The Kraft Heinz Company: Request for Report on Recyclable Packaging
WHEREAS: The Kraft Heinz Company states it is “dedicated to the sustainable health of our people, our planet and our company,” yet a significant amount of its brand product packaging is not recyclable. Non-recyclable packaging exacerbates already difficult efforts to recycle more materials. New studies suggest that discarded plastic packaging which reaches the ocean is toxic to marine animals and potentially to humans.
Kraft Capri-Sun and Kool-Aid Jammers juice drinks, and Heinz pouch pack ketchup are examples of products packaged in laminate pouches that cannot be recycled and are rarely collected for recovery. They are designed for the dump, not for recycling. Capri-Sun could be dispensed in recyclable PET plastic or glass bottles, paper cartons or aluminum cans as are Minute Maid, Juicy Juice, Tropicana and other juice brands. Using non-recyclable packaging when recyclable alternatives are available wastes valuable resources such as aluminum that could be perpetually recycled.
An estimated 5 billion units of Capri-Sun are sold worldwide. Only 14% of plastic packaging is collected for recycling. Billions of pouches, representing significant amounts of embedded value and energy, lie buried in landfills. Non-recyclable packaging is more likely to be littered, swept into waterways and break down into small indigestible particles swirling in ocean gyres that birds and fish mistake for food. A recent study of 29 rivers flowing into the Great Lakes found every sample to be carrying a variety of microplastics, often in concentrations far larger than detected in the lakes themselves.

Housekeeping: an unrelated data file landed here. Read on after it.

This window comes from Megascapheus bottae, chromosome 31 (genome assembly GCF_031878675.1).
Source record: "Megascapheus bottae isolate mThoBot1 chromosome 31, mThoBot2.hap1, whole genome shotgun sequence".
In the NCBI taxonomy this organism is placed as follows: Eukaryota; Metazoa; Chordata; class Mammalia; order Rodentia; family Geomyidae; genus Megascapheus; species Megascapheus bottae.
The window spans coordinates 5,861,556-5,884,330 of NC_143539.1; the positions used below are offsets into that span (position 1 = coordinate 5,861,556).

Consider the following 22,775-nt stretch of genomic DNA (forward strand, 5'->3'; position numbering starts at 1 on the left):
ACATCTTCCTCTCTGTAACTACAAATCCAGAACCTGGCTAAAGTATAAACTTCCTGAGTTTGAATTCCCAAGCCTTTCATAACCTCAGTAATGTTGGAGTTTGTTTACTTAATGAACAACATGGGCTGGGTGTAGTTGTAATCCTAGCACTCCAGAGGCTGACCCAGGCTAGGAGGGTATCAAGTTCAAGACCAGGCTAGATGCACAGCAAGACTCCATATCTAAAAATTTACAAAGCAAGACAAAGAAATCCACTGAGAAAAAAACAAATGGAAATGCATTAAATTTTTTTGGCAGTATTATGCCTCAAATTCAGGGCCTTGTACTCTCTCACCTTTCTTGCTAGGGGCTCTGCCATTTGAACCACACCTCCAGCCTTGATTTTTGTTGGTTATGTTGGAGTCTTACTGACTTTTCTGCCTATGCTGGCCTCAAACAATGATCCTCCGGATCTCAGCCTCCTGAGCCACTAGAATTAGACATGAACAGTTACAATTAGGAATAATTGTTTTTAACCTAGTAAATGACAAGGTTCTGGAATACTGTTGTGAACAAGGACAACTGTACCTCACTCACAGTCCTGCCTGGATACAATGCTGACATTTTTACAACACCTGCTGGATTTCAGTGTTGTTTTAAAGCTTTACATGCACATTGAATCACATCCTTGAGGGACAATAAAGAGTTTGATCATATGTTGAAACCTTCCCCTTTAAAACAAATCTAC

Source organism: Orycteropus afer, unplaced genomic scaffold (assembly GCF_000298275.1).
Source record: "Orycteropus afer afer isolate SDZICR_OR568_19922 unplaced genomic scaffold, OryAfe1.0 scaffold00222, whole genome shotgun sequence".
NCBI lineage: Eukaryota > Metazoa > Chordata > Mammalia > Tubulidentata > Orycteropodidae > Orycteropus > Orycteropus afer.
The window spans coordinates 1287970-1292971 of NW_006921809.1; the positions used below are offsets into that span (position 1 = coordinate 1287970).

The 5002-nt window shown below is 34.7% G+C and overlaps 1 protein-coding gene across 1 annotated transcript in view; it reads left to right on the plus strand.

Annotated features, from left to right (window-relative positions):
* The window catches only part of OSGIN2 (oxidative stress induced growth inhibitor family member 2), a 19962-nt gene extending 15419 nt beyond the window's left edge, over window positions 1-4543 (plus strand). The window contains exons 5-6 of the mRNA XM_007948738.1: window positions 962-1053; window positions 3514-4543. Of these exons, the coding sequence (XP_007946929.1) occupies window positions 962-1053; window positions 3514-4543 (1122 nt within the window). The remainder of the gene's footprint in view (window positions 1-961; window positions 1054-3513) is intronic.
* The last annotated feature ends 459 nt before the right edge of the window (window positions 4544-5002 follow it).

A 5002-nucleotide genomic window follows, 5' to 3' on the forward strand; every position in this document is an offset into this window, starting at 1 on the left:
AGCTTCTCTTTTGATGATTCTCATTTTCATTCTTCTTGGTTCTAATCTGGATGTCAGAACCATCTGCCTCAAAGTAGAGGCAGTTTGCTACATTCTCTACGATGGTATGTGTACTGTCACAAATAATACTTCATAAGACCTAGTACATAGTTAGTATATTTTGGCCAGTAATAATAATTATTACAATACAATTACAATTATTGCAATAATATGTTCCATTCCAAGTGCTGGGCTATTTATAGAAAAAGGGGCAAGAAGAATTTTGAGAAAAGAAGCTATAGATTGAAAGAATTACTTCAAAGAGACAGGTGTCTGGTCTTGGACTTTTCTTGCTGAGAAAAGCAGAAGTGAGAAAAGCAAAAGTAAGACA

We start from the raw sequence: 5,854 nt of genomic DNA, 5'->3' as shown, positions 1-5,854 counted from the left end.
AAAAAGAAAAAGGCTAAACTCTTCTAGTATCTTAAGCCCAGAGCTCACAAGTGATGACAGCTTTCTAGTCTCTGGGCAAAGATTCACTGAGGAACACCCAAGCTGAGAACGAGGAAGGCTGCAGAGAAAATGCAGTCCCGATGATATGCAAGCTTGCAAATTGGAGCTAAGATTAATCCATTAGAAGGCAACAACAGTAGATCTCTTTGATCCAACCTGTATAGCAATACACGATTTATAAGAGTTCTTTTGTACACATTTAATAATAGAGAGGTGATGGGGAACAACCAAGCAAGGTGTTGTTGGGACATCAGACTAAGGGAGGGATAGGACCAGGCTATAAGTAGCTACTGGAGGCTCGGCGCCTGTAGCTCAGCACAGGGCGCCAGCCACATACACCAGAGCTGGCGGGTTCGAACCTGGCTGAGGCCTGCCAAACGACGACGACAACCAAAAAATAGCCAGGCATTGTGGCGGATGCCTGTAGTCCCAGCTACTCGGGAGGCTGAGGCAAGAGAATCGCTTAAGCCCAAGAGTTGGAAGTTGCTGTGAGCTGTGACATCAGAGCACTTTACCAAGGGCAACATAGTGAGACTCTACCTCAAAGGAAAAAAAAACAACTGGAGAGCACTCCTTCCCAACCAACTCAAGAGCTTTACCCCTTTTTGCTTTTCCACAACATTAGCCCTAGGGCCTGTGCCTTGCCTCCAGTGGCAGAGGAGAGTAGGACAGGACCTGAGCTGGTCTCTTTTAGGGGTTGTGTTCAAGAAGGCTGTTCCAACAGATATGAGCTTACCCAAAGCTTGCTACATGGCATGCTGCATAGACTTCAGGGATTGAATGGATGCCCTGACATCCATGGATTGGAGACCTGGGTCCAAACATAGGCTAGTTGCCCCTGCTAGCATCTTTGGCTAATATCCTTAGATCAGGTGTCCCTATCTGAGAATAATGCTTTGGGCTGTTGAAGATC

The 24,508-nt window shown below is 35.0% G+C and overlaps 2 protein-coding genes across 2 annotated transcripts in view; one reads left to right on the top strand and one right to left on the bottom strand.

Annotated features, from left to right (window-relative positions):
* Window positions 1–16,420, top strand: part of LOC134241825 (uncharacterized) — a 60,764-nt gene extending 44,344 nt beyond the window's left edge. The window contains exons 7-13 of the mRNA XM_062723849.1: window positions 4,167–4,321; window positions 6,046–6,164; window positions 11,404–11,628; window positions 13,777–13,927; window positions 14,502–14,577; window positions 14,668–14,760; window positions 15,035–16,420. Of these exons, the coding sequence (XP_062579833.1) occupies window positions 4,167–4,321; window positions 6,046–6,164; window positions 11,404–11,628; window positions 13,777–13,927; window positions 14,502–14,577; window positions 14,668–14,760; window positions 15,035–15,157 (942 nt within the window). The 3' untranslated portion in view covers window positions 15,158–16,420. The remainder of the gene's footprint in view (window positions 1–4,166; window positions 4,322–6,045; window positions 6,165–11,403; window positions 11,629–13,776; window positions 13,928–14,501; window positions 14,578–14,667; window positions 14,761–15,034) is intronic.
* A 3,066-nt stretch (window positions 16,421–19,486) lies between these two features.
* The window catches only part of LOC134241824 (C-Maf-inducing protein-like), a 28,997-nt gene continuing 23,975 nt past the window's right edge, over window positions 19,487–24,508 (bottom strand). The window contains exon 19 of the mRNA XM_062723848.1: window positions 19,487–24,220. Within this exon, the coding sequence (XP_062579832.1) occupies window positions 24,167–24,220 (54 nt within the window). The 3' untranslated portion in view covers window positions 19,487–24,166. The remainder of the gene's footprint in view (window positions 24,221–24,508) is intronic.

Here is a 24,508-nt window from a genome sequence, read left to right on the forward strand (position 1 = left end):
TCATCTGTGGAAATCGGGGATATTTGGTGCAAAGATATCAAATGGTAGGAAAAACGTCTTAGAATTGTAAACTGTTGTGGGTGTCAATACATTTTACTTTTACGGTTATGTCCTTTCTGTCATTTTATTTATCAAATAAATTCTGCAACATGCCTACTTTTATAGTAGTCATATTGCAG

A UN Environment Program report estimated that plastic does $13 billion in damage to marine ecosystems annually. California spends nearly $500 million annually preventing trash, much of it packaging, from polluting beaches, rivers and oceanfront. Eight million tons of plastics leak into the ocean annually. If no action is taken, oceans are expected to contain more plastic than fish by 2050.
U.S. Environmental Protection Agency studies suggest a synergistic effect between persistent toxic chemicals and plastic debris. Plastics absorb toxics such as dioxins from water and transfer them to the marine food web and potentially to human diets, increasing the risk of adverse effects to wildlife and humans.
Better management of plastic could save consumer goods companies $4 billion a year. Making all packaging recyclable is the first step to reduce the threat posed by ocean debris. Shareholders deserve an explanation why the company has not made stronger efforts to reduce non-recyclable packaging.
BE IT RESOLVED THAT: Shareowners of Kraft Heinz request that the board of directors issue a report at reasonable cost, omitting confidential information, assessing the environmental impacts of continuing to use non-recyclable brand packaging.
SUPPORTING STATEMENT: Proponents believe the report should include an assessment of the reputational, financial and operational risks associated with continuing to use non-recyclable brand packaging and if possible, goals and a timeline to phase out non-recyclable packaging; or provide evidence of substantive actions taken to make these materials recyclable.